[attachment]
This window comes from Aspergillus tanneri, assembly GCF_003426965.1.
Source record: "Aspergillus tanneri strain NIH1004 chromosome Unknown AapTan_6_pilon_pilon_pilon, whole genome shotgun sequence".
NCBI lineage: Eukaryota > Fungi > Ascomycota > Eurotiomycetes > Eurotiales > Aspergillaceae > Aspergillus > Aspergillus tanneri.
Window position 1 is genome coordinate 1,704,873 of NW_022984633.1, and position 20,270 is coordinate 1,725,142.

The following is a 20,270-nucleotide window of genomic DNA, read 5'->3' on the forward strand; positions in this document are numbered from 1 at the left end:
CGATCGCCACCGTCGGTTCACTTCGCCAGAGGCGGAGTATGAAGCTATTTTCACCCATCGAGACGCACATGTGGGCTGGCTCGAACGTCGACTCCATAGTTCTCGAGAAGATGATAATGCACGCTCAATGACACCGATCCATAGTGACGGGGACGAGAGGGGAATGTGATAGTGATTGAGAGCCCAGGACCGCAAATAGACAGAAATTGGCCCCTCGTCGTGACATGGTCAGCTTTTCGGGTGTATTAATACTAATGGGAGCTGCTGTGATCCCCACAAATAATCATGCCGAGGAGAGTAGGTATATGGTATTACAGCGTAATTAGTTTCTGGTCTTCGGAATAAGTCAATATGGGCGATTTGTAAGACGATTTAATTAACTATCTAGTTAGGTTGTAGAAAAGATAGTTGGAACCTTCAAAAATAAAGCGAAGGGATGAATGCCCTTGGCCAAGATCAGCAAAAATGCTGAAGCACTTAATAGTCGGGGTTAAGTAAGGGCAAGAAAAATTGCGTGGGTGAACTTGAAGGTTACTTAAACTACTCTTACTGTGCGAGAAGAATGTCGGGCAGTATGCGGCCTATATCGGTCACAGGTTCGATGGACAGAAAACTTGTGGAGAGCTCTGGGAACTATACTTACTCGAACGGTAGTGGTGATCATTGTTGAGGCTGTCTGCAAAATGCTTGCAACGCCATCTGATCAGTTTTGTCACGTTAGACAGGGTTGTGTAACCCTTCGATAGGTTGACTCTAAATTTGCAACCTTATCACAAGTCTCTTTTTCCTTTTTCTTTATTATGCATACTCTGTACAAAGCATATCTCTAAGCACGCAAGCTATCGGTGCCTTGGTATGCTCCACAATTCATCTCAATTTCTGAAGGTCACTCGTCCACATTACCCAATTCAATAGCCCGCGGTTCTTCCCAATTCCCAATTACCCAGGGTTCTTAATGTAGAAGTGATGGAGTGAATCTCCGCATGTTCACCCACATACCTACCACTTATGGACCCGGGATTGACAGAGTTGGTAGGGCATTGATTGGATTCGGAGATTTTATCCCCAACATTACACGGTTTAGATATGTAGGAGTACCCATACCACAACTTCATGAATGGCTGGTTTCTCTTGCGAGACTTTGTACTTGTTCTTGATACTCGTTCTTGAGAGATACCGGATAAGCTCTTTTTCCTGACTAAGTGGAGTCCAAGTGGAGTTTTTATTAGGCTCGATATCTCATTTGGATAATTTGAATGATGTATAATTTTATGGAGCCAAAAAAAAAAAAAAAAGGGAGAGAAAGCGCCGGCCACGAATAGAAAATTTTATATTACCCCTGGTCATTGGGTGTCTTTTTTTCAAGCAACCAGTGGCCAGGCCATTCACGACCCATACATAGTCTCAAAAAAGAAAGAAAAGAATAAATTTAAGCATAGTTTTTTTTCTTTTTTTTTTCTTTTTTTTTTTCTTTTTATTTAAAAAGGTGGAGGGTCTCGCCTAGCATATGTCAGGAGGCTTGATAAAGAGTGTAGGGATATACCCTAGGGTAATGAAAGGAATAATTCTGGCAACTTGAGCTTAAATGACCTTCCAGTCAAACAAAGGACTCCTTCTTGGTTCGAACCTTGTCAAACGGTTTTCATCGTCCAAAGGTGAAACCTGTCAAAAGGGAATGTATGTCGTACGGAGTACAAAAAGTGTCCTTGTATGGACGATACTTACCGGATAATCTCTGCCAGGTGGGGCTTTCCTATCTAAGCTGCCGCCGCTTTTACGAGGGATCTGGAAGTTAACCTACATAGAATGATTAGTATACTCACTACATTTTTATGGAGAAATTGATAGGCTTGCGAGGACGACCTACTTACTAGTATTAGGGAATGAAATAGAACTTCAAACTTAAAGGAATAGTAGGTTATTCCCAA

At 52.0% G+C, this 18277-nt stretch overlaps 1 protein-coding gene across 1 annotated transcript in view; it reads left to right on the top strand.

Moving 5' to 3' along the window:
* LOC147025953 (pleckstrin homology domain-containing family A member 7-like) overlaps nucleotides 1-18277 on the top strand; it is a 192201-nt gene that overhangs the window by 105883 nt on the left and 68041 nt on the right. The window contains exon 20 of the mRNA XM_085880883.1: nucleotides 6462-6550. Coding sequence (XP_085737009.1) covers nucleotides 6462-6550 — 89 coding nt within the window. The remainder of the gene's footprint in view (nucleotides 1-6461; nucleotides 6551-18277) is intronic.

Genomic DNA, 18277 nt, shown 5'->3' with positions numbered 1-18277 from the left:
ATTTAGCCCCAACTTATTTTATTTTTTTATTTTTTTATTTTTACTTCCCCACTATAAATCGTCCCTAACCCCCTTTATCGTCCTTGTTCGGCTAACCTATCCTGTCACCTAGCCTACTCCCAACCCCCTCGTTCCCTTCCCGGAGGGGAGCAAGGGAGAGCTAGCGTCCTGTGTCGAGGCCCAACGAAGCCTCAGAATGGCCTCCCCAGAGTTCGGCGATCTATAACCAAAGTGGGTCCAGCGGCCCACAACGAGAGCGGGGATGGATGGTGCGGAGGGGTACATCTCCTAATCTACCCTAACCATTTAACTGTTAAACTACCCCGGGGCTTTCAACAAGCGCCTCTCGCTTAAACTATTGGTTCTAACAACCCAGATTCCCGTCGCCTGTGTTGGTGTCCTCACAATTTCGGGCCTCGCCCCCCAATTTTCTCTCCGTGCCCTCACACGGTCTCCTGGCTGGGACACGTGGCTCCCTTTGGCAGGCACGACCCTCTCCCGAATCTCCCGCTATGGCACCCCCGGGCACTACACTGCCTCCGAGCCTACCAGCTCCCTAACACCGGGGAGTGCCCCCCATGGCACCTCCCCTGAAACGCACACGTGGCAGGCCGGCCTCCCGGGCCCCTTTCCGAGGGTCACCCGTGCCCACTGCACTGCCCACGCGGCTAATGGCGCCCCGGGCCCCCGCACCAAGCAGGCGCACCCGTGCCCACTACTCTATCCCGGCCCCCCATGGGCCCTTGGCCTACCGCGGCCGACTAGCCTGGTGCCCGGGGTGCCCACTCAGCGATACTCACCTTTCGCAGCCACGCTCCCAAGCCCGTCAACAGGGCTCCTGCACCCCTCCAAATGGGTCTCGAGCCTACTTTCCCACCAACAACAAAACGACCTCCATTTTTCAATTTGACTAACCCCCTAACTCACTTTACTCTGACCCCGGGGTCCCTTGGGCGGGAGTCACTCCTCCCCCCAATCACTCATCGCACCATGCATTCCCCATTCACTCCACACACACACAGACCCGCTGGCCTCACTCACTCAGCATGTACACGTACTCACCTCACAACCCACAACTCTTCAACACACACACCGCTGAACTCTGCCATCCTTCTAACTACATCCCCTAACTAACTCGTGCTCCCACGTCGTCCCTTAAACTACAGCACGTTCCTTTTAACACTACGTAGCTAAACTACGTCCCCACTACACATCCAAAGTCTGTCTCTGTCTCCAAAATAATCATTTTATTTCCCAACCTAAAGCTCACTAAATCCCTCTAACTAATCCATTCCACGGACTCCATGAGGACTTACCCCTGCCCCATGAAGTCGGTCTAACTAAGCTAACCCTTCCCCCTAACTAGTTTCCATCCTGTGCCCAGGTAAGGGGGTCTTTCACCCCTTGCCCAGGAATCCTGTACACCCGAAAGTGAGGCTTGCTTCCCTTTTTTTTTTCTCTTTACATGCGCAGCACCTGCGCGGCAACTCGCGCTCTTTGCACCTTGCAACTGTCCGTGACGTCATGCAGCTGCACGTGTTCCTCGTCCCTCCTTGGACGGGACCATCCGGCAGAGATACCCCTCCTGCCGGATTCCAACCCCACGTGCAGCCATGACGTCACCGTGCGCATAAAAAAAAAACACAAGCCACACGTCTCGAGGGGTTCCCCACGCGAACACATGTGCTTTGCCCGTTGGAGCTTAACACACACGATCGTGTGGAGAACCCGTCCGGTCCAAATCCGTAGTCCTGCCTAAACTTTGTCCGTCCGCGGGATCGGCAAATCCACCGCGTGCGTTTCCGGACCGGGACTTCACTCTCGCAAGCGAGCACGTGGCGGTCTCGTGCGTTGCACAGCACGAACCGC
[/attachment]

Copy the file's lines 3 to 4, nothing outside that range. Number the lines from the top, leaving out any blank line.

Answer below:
NCBI lineage: Eukaryota > Fungi > Ascomycota > Eurotiomycetes > Eurotiales > Aspergillaceae > Aspergillus > Aspergillus tanneri.
Window position 1 is genome coordinate 1,704,873 of NW_022984633.1, and position 20,270 is coordinate 1,725,142.